Ostler is very good at conjuring up the 18th century “in all its elegance and acidity”. Yet though Chudleigh “was the greatest anti-heroine of the Georgian era”, whose life allegedly inspired Thackeray to create Vanity Fair’s Becky Sharp, what struck me is how, because of her diamonds, real estate, menagerie of dogs and monkeys and her fancy possessions, the person she actually resembled is Elizabeth Taylor. Even the clothes she went in for, fashioned from flesh-coloured silk, which were deemed “an overt display of her sexuality”, sound exactly like Taylor’s costumes in A Cat on a Hot Tin Roof.
Ostler concludes by describing Elizabeth as a “proto-feminist”, a powerful woman who took “revenge on England’s patriarchy”. She certainly makes her case well. The story romps along with great style and gusto, and her research is impeccable - although some scholars might balk at her decision to seek a modern diagnosis for Elizabeth’s often extreme behaviour (a psychiatrist suggests borderline personality disorder).
This invocation of mental health issues and the battle against patriarchy is a very current take. Less charitable readers might prefer Horace Walpole’s original assessment. “I was weary of her folly and vanity long ago,” he wrote after Elizabeth’s death, “and now look on her only as a big bubble that is burst.”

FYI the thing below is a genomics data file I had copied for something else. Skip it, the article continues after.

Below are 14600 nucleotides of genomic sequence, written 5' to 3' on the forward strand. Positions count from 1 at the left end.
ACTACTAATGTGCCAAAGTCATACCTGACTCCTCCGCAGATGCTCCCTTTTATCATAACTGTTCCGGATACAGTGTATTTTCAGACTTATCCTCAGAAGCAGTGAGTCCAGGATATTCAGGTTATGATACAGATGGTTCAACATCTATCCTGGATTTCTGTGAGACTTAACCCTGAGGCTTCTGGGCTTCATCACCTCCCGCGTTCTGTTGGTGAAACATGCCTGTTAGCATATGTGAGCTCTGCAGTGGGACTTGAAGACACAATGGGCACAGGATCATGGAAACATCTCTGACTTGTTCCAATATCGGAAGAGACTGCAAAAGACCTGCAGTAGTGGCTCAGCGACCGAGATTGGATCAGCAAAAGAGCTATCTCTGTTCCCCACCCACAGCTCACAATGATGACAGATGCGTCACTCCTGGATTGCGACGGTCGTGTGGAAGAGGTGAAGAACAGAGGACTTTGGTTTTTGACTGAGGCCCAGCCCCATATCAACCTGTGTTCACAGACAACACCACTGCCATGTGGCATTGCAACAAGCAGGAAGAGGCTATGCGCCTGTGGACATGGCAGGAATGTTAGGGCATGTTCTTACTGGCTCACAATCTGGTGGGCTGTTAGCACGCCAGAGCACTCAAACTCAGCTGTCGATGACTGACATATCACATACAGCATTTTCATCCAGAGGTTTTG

The case, and what led up to it, is at the heart of Catherine Ostler’s well written and researched book. There are many, many characters — a cast list of almost 100 — and occasionally the thrust of the story is lost in detail. Having said that, it is a gripping tale. Elizabeth’s career in the public eye had begun when, at 22, she became a maid of honour to Princess Augusta, the wife of the heir to the British throne. It was a post that carried with it the title ‘the Hon.’, a salary and the chance of an advantageous marriage.
This is a scintillating story superbly told by Catherine Ostler, a journalist and former editor of Tatler. She has a remarkable ability to demonstrate her deep knowledge of the period without being boring or a show-off. She packs every paragraph with eye-opening detail, making you feel as though you’re living in the 18th century, but never veers from the central story of a woman trying to hold herself together in that vicious society while the men did as they pleased.
Ostler’s book is such a rollicking read that it would be a shame to give away the outcome of the trial or the end of the story. She tells Elizabeth’s story with admirable style and gusto, and clearly finds her heroine irresistible, describing her as a “free and equal European,a citizen of the world”. That seems a bit much to me. Much as I enjoyed this book, I found Elizabeth and her friends entitled, arrogant, spoilt and stupid. Despite their diamond necklaces and country estates, they also seem to have been remarkably miserable.